There is a small amount of scholarship in the LIS and academic literature about bereavement and its effects on higher education workers. For example, a piece in C&RL News published in April 2016 discussed the strategies that several librarians used for coping with the death of a close colleague and friend. Bereavement leaves and benefits for grieving employees vary widely across workplaces, and libraries are no different.
Taking the time to think through what you intend in your individual approach to support a grieving colleague can help you to be more present, more true to your comfort level, and more genuine in your relationship to them. In this session, participants will reflect on techniques that they might use when assisting colleagues with developing benchmarks for professional expectations, while managing their own personal responses to bereavement. Participants will also identify formal and informal support systems that they feel comfortable sharing with the bereaved. Participants will also learn about post-traumatic growth, an explosive period of change and achievement during and after loss. Participants can elect to share their own personal stories, but this is not required to be engaged with this session. Participants are expected to keep the stories of others confidential to the session, and are encouraged to reflect on the experience and its potential effect on their work.
Library Diversity Fellows: Reciprocal Engagement for Equity and Inclusion
The Santa Clara University (SCU) library is guided by a comprehensive strategic plan. One priority area of this plan is to “inspire a culture of engagement,” including the goal to implement programs that support diverse student populations. In service of this goal, the library initiated a Library Diversity Fellowship program in 2018, with the intent of providing undergraduates from diverse backgrounds the opportunity for professional work in an academic library and to work on diversity-related projects while developing leadership skills.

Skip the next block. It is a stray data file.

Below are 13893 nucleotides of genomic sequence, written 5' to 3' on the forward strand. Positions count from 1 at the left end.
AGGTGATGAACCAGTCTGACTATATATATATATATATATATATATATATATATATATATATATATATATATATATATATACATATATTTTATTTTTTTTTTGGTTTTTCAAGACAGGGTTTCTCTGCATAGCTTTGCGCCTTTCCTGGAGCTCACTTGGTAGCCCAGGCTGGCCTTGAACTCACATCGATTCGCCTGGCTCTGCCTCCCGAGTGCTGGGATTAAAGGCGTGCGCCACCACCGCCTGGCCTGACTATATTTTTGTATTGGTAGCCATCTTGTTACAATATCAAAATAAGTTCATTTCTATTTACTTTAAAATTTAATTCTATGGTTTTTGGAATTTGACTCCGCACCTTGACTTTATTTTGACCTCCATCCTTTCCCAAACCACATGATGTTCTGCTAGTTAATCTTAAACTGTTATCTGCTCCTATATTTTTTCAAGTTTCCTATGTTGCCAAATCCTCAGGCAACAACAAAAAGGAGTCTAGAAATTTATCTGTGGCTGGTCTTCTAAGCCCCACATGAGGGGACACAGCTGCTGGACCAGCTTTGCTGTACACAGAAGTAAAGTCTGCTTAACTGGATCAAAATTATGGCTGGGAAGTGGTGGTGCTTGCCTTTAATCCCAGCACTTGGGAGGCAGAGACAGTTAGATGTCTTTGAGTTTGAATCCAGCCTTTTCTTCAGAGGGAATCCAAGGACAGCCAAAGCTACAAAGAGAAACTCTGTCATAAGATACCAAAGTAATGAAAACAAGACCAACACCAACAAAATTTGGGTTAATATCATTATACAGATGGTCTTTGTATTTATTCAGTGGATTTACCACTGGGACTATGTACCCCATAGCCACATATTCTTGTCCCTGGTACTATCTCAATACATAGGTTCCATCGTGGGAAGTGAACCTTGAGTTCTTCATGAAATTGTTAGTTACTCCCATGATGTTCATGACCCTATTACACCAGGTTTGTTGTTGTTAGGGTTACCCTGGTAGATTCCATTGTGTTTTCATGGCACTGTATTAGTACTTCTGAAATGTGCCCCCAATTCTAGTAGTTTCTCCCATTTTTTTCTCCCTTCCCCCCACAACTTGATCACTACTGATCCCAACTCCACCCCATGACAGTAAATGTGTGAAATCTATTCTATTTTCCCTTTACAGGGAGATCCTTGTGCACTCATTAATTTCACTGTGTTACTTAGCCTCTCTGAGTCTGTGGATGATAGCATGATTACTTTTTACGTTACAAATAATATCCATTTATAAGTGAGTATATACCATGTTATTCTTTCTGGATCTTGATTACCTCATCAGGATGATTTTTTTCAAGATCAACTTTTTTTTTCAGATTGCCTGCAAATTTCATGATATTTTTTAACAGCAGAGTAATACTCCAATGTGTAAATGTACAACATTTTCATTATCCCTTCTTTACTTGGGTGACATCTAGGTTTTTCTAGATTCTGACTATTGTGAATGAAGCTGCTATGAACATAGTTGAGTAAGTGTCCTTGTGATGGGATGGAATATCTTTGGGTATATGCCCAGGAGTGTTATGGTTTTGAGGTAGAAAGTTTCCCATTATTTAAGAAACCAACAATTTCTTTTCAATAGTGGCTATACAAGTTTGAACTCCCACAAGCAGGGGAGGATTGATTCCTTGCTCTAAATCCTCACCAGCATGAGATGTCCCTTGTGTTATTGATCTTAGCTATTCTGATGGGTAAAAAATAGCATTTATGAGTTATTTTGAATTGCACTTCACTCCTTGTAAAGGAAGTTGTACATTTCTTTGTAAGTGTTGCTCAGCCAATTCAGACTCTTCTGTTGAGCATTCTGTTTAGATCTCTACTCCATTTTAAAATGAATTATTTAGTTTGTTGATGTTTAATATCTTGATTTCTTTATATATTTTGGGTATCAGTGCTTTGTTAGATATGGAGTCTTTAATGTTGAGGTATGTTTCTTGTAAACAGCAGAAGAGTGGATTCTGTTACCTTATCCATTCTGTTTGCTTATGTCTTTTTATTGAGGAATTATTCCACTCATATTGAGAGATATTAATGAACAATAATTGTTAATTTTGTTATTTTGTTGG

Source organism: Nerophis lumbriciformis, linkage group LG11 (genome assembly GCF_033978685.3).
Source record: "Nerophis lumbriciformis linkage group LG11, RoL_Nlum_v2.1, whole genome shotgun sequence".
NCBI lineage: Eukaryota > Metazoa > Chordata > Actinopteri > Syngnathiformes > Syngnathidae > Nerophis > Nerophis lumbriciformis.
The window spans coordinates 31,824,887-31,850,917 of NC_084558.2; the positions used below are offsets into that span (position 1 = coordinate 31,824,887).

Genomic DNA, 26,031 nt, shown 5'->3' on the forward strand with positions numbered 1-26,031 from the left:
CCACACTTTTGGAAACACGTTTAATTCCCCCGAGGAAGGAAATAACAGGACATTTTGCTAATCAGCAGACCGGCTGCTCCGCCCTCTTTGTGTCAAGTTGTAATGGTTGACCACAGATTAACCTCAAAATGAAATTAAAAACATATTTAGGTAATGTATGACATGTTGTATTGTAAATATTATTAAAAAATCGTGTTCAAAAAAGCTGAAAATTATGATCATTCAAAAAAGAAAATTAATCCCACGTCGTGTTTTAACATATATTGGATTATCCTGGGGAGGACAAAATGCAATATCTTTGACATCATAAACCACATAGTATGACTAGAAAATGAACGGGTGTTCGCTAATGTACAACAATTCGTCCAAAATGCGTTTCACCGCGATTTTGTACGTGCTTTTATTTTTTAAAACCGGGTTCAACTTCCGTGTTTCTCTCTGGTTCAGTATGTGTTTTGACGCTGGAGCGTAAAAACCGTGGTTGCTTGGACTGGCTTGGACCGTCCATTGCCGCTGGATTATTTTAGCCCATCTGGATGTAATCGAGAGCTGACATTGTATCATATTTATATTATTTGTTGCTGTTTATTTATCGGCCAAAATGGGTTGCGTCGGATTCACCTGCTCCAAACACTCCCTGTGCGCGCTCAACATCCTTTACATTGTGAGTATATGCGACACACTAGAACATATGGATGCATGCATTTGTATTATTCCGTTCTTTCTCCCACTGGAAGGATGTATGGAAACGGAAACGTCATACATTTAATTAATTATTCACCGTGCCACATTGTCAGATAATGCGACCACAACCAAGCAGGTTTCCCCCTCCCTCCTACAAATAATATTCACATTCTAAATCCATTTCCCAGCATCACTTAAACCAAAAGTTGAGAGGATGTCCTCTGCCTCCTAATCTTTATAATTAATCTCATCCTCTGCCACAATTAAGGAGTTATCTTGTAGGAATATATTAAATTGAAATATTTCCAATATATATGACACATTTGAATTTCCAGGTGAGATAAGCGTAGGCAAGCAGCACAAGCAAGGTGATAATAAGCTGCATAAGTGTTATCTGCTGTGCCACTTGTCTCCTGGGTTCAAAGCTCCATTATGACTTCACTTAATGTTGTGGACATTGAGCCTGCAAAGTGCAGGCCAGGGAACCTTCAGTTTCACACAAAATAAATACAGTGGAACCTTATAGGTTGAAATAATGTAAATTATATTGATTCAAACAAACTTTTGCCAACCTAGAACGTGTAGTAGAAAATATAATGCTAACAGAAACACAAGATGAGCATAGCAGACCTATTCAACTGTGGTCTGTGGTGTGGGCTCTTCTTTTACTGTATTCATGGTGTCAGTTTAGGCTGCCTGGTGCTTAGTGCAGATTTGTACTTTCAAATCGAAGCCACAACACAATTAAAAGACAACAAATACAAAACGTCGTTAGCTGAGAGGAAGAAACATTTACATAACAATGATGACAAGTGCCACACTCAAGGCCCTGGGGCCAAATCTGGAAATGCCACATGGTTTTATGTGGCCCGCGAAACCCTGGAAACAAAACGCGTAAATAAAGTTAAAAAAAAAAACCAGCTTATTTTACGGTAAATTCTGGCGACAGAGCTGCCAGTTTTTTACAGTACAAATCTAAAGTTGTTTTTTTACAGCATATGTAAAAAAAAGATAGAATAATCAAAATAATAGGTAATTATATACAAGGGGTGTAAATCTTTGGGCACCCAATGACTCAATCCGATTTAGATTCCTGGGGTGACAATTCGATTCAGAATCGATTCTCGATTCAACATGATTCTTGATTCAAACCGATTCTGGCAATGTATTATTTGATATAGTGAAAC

SCU’s Library Diversity Fellowship recruits two diversity fellows each year. Working 10-15 hours each week, fellows engage with diversity-related projects that intersect with librarianship (including such themes as race, gender, sexuality, abelism, representation, and bias). Fellows are supported by a library supervisor, as well as staff that serve as project leads. Since the inception of this program, the library and fellows have realized two reciprocal goals: 1) increased inclusivity practices by creating a community of mentors among the library staff who are well prepared to support diverse staff and students; 2) diversified opportunities for intentional conversation and projects that make explicit the library’s role in diversity, equity, and inclusion.
This presentation will share the structure of this fellowship, including the role of the supervisor and project leads; recruitment and hiring processes; project structure and themes; impact of the fellowship on the fellows and library climate; and program assessment. This presentation will explore and model the Diversity Fellows Program as a strategy that holds potential for reciprocal impact: providing a space for fellows to authentically engage with diversity issues in libraries and institutions of higher education, and for library staff to engage in critical reflection on diversity practices and inclusive culture. This presentation will engage participants in reflection exercises and discussion that model staff development practices related to diversity and inclusion.
Asking for What You Need: Making Authentic Mentoring Connections on the Spot